By RAY LOCKER
It seemed as if the canopy covering the site of the groundbreaking for the Mineta-Simpson Institute at Heart Mountain could not hold any more people as the members of the families of Norman Mineta and Alan Simpson jammed together on July 30.
They had convened, some for the first time, to help turn the ceremonial shovel to start work on the institute that is dedicated to the lives and careers of Norman Mineta and Alan Simpson, two celebrated public servants who first met as Boy Scouts at Heart Mountain in 1943.
“It’s a physical building that we are constructing, but it’s much more than that,” said Aura Sunada Newlin, interim executive director of the Heart Mountain Wyoming Foundation. “It’s the expansion of our ability to reach a national and international audience with the story of our past here, but also the dynamism of our present and the vision that we have for the future.”
The extended Mineta and Simpson families included former Sen. Alan Simpson, his wife Ann, their children, Peter Simpson, wife Lynne, their children; and Deni Mineta, former Secretary of Transportation Norman Mineta’s widow, sons David and Stuart Mineta and their children. They were joined by Shirley Ann Higuchi, chair of the Heart Mountain Wyoming Foundation, and Newlin.
The Mineta-Simpson Institute was the focus of most of the speakers at the Heart Mountain Pilgrimage on July 30, as foundation leaders and guests acknowledged their appreciation for both men and the examples they provided.
Norman Mineta, who passed away in May at the age of 90, served as a Democratic member of Congress, secretary of commerce for President Bill Clinton and secretary of transportation for President George W. Bush. While serving in the House and Senate, respectively, Mineta and Simpson often reached across the aisle to work on issues of mutual concern.
Liz Cheney Moved
“The friendship of Norm and Al really represents what this nation should be and can be,” Rep. Liz Cheney (R-Wyo.) said. “Their friendship demonstrated what could be accomplished when we come together.”
The crowd of about 400 people greeted Cheney, Wyoming’s sole House member, warmly, in part for her support of Heart Mountain and for her work on the committee investigating the Jan. 6, 2021, insurrection at the U.S. Capitol.
Cheney was moved to tears during her introduction by Higuchi, who said how much she liked Cheney when they first met in 2019 and how impressed she was with Cheney’s courage in supporting the Constitution and the efforts to preserve Japanese American confinement sites.
The crowd applauded Cheney before, during and after her remarks. Her father, former Vice President Dick Cheney, was a surprise guest as he accompanied her to the event.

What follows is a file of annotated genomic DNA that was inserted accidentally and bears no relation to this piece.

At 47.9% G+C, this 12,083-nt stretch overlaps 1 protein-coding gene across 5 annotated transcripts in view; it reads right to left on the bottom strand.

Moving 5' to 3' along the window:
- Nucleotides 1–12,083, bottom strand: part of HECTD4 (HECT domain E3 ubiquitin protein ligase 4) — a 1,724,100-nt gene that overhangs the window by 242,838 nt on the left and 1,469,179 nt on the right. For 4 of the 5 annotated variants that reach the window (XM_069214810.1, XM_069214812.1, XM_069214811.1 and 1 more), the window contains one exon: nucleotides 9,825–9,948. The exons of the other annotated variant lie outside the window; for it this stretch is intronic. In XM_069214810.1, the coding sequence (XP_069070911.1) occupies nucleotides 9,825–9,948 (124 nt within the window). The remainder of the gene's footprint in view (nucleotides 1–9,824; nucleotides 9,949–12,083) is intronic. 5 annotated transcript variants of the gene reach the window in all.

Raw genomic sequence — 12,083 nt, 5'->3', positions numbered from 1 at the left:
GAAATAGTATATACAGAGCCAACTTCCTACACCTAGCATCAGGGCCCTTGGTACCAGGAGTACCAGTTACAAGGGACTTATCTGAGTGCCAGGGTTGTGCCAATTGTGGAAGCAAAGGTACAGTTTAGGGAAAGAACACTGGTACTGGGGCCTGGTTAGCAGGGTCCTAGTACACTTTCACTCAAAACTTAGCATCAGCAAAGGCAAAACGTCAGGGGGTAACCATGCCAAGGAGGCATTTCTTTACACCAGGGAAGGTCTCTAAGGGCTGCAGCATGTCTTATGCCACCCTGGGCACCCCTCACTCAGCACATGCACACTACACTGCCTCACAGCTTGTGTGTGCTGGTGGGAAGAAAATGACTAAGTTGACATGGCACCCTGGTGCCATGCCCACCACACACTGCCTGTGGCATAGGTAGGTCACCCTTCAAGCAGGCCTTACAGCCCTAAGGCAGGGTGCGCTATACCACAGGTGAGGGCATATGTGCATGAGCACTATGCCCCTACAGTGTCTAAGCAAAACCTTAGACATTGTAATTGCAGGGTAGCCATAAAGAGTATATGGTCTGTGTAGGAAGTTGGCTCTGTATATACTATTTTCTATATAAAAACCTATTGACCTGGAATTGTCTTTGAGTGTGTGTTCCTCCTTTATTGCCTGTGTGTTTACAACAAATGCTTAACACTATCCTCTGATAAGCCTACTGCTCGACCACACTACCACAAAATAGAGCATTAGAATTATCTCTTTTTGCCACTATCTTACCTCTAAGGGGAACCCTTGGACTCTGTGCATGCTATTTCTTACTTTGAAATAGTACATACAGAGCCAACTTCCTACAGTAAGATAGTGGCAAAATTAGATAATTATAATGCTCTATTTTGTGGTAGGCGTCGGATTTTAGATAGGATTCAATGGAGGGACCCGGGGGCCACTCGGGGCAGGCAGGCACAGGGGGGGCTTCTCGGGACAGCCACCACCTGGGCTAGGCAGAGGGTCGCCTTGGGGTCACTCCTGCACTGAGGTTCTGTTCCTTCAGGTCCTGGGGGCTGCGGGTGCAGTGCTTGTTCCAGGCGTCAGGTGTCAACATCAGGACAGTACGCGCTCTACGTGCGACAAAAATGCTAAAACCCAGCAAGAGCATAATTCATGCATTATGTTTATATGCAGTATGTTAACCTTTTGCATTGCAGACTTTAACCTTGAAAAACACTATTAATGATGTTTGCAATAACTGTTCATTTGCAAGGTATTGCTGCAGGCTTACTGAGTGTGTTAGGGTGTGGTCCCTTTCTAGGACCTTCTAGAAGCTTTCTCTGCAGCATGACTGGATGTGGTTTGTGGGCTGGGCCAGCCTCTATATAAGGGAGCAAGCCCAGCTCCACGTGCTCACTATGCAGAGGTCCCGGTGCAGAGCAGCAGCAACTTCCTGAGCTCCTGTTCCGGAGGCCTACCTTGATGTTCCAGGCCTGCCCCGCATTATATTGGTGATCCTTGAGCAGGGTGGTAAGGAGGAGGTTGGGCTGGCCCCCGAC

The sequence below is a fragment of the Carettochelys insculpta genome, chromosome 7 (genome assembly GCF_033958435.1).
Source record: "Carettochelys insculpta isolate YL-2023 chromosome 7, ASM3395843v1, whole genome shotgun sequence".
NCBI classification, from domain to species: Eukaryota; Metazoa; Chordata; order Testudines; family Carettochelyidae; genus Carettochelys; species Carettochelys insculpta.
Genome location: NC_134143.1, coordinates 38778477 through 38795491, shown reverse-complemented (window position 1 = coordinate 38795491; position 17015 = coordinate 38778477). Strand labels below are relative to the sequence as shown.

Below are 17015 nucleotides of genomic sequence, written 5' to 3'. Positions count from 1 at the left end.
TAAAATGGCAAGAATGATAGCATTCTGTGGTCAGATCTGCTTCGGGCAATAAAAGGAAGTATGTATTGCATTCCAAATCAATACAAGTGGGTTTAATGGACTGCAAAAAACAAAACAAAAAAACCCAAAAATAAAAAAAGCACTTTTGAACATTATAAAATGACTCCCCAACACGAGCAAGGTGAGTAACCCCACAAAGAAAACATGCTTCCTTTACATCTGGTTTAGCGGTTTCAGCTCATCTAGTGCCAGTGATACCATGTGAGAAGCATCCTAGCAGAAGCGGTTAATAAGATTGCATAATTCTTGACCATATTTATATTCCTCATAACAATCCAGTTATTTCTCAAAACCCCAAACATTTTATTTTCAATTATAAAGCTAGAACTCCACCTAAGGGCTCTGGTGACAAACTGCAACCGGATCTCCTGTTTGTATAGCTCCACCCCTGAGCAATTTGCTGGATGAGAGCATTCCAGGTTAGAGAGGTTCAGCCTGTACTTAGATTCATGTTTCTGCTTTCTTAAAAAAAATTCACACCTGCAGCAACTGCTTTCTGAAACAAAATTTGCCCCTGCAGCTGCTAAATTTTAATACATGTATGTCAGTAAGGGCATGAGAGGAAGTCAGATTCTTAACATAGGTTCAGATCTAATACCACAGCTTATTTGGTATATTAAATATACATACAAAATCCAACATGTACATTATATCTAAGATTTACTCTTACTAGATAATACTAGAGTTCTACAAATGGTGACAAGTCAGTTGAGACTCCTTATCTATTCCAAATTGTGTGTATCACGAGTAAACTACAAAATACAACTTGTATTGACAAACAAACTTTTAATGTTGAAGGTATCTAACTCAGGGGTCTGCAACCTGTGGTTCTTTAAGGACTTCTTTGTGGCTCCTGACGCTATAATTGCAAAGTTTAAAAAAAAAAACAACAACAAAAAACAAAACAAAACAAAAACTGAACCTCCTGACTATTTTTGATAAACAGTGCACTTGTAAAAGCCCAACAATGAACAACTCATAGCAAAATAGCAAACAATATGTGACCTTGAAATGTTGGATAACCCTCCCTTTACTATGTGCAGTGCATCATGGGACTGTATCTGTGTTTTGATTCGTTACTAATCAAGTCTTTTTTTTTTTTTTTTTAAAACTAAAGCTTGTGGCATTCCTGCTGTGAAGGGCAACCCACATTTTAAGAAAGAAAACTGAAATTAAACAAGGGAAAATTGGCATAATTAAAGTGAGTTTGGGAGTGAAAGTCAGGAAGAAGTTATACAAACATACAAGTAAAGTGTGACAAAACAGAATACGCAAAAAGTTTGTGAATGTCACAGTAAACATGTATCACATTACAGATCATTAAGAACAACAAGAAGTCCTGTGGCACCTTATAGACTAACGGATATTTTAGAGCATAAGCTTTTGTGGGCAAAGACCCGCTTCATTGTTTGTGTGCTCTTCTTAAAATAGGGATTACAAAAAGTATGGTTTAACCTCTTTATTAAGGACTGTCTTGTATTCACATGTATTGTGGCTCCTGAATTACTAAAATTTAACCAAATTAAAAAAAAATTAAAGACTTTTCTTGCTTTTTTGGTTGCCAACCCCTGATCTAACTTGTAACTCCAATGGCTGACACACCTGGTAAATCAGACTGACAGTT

White House Support
Erika Moritsugu, the White House liaison to the Asian American and Pacific Islander communities, said she felt the power of place being at Heart Mountain.
“We’re remembering our collective history,” Moritsugu said. “This is not just a Japanese American story, but it’s an American story with implications for the entire world.”
“Our nation is starting to acknowledge the darker sides of our history,” said Moritsugu, who brought signed proclamations from President Joe Biden to the 22 Heart Mountain survivors attending the pilgrimage. “It helps us own up to its transgressions and know that this history is not to be repeated.”
Moritsugu is the highest-ranking White House official to attend the pilgrimage since it first started in 2011.
LaDonna Zall Award
The Heart Mountain Wyoming Foundation presented its LaDonna Zall Compassionate Witness Award to the Walk family, which was represented by Margot Walk, a longtime supporter of the foundation.
Walk’s father, Maurice Walk, was an attorney who resigned in protest from the War Relocation Authority because of its treatment of Japanese Americans.
“He spoke out against the loyalty oath and racism,” Margot Walk said of her father. “My father was one of the first compassionate witnesses.
Walk said she was recently talking about Heart Mountain and the Japanese American incarceration and someone “took me aside to ask, ‘What country was that?’”
Cynthia Walk, Maurice’s daughter and Margot’s sister, also shared in the honor.
“Each in his or her own way is a compassionate witness,” she said.
The award is named in memory of LaDonna Zall, Heart Mountain’s curator emeritus, who passed away last year at the age of 87.
The pilgrimage featured panels that examined multigenerational trauma suffered by the Japanese American community, heard from authors about histories and novels about Heart Mountain and the Japanese American incarceration, and studied a memoryscape project developed by Erin Aoyama, a Heart Mountain descendant.
The event also came at the end of a weeklong workshop for 35 educators led by Heart Mountain staffers and sponsored by a grant from the National Endowment for the Humanities.
The NEH workshops were part of the impetus for the new Mineta-Simpson Institute, as the foundation needed a larger facility to accommodate the workshops and other gatherings.
The Interpretive Center is open daily from 10 a.m. to 5 p.m. For more information on the Heart Mountain confinement site, visit www.heartmountain.org.
Photos by RAY LOCKER/Heart Mountain Wyoming Foundation